Chelsea Clinton spoke about the massive scrutiny she underwent after her father became president when she was just 12 years old — recalling Rush Limbaugh’s “sinister” comments that she was the “dog of the White House.”
The author, 43, opened up about the downsides that came with growing up in the public eye during a recent appearance on Dear Media’s Slender Secret His and Hers Podcast with Lauren Evarts-Postic and her partner, Michael.
She explained that when her father, Bill, was elected as the 42nd President of the United States, people all over the world had “opinions” of her and her family.
In particular, famous political commentator Limbaugh referred to them as dogs during a television appearance in 1993.
Chelsea Clinton (seen in 1992) spoke about the enormous scrutiny she underwent after her father became president when she was just 12 years old
Chelsea (left in 2022), now 43, opened up about the downsides that came with growing up in the public eye during a recent appearance on the Lauren and Michael Bosstick (right) podcast.
The author explained that her father, Bill, was elected to be the 42nd President of the United States when she was just 12, which led to her having “opinions” around the world.
Most notably, popular political commentator Rush Limbaugh (seen in 2019) referred to her as “the dog of the White House” during a television appearance in 1993.
“Socks are the cat of the White House. But did you know there’s also a dog in the White House?” Limbaugh said at the time, while holding a snap of 12-year-old Chelsea.
“I don’t think adults should really have opinions about kids,” she said during her final podcast appearance, while reflecting on Limbaugh’s “creepy and inappropriate statement.”
Rush was very evil to me. He said terrible things to me about my appearance and called me the “dog of the White House” over and over again,” Chelsea continued.
I was 12 or 13 years old. I remember thinking, “This is so weird and wrong. Why is this old man so obsessed with me? This is so weird and scary and inappropriate.”
Chelsea explained that her parents were “furious” at what he said, adding that they did their best to “protect” her.
But it got worse as she got older. She said that people would show up on her campus and yell nasty things at her like, “Don’t you wish your mother had an abortion?”
Chelsea, now a mother of three, recalled around the time someone said to her, “I hope your children die so that the evil of your family does not continue.”
“What do you say when people say things like that? Like, I’m so sorry you have this much pain and anger inside of you, but I’m not going to get into that.
“I don’t think adults should have opinions about children,” Chelsea (seen in 2000) said during an appearance on the podcast, while reflecting on Limbaugh’s “creepy” comments.
Chelsea (seen at Stanford in 1999) said people would show up on her campus and yell nasty things at her
The mother-of-three (seen in 1996) once recalled someone saying to her, “Don’t you wish your mother had had an abortion?”
Chelsea explains that because her father was governor of Arkansas before he became president, she was in the public eye long before he led the nation.
Being scrutinized from a young age helped her develop her thicker skin.
“I was really lucky to grow up as the daughter of the governor of Arkansas because I grew up realizing on a deep cellular level that people were always watching me,” she said.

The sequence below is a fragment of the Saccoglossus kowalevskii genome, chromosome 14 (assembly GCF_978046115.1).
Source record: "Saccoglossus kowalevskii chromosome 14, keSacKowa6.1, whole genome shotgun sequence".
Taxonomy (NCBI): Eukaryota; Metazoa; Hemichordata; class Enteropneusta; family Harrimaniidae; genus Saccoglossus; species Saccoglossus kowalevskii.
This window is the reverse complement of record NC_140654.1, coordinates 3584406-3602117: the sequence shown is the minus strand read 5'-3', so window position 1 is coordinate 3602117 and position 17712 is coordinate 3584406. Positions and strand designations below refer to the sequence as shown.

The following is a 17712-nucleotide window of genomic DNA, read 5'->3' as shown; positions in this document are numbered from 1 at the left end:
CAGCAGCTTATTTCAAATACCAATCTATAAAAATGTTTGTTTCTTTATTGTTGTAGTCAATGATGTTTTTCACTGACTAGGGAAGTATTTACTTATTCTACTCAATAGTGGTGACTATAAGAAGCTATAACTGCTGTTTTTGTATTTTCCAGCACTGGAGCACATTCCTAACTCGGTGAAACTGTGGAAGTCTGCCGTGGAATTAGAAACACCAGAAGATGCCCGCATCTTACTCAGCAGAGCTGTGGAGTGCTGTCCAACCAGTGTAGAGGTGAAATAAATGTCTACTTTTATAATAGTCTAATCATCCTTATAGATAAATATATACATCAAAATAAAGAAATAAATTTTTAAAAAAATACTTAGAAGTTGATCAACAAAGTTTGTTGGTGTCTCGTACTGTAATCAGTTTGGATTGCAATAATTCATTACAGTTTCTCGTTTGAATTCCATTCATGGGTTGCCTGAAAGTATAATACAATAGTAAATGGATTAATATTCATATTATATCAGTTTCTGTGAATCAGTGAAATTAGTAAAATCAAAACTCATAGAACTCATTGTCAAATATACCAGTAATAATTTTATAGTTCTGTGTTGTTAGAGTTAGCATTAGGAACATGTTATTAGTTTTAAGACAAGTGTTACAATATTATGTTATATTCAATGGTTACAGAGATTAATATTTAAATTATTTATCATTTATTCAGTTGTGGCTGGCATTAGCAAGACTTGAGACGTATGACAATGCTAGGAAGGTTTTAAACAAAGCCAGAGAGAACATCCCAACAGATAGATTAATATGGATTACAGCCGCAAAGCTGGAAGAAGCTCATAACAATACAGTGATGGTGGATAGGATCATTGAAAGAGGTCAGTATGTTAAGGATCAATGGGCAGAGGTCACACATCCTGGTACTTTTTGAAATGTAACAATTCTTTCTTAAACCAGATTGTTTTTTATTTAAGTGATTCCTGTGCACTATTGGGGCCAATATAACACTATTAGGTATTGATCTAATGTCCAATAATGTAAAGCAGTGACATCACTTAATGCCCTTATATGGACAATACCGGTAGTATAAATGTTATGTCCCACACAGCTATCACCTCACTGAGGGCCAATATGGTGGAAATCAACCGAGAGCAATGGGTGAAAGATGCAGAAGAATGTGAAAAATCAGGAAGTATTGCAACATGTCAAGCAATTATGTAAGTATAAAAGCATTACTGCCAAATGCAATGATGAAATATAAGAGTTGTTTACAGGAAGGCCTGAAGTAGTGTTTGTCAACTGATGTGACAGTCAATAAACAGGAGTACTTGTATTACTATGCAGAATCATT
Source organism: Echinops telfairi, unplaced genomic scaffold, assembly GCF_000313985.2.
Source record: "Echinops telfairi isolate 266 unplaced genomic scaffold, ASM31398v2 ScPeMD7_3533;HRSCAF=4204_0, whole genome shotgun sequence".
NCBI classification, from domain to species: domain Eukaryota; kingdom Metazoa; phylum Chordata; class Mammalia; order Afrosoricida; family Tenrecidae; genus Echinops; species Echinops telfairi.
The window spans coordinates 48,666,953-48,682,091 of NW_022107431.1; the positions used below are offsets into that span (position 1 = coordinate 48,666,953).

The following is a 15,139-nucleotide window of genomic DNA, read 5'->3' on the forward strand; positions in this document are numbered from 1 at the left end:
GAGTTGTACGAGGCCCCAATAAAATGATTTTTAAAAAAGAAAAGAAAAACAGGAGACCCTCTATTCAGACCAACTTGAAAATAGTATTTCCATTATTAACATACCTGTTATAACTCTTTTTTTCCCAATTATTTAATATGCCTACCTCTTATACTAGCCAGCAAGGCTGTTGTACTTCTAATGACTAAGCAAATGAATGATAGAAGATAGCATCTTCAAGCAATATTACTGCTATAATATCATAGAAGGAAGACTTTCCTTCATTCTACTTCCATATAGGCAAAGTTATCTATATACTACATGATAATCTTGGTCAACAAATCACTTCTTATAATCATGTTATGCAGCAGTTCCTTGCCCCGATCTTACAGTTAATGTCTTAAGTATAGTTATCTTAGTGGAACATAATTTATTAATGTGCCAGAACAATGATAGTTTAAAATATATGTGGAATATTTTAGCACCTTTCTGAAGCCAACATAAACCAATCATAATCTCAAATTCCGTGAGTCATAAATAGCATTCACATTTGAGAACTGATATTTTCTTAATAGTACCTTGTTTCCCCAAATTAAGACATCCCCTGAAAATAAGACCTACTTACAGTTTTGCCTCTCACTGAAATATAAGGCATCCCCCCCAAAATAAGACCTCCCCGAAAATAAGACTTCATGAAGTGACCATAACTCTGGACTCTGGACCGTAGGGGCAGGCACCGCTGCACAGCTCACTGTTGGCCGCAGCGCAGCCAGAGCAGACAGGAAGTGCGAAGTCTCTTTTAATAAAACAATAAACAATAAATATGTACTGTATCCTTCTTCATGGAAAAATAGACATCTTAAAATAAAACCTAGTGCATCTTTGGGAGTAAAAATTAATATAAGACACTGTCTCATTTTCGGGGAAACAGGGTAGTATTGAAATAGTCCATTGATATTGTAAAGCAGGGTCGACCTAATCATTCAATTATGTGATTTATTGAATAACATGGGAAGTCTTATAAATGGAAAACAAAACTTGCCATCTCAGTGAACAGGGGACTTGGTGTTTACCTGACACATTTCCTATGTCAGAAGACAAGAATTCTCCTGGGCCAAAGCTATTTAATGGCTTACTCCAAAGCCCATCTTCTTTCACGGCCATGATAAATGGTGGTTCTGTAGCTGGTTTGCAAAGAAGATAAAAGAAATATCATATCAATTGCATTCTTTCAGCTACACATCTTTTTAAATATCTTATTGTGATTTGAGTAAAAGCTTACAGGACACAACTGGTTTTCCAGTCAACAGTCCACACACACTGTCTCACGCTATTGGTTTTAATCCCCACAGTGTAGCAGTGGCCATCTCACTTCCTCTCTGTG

“I have memories of being a kid and people commenting on what I was wearing or what I looked like, and I remember thinking, ‘This is so weird. Why comment on what a six or seven year old does? “
I think that really prepared me for just the massive onslaught of attention and scrutiny when I lived in the White House.
While reflecting on her unusual upbringing, Chelsea said she “gives her parents a lot of credit” for trying to “ensure” that her childhood was “as normal as possible”.
She said that while they made her “aware” of how “privileged” she was in the White House and were very vocal about the “responsibility” that comes with it, they also encouraged her to participate in activities that any other kid would love to have.
Chelsea (seen with her mother as a child) explained that because her father was governor of Arkansas before he became president, she was in the public eye long before he led the nation
While reflecting on her upbringing, Chelsea said she “gives her parents a lot of credit” for trying to “ensure” her childhood was “as normal as possible”. The family was seen in 1997
She said that while they made her “aware” of how “privileged” she was in the White House, they also encouraged her to participate in activities any other child would.
She remembered that they had taught it to her, ‘You have to be respectful because we live in the White House. But also, it’s your home.
“It really helped me feel like I could bring my friends back,” she added.
I mean, we’re not going to be wild and crazy, we’re going to be respectful, but it was also my home.
My friends can come over to sleep and watch movies, or we can do homework or study for exams. And so it was very normal and also unusual.
She added that although it was “strange” to have the Secret Service around her at all times, they did their best to give her a normal childhood.
If I was at a friend’s house, the Secret Service wasn’t home with me or if I was at the White House, they weren’t on the same floor as me and my friends while we were studying or talking about boys or whatever we were doing,” she revealed.
And a lot of the agents that I was really lucky to grow up around were parents themselves and were deeply, not just sympathetic, but sympathetic to the dynamic. And I always knew they had work to do and I never ran away from them.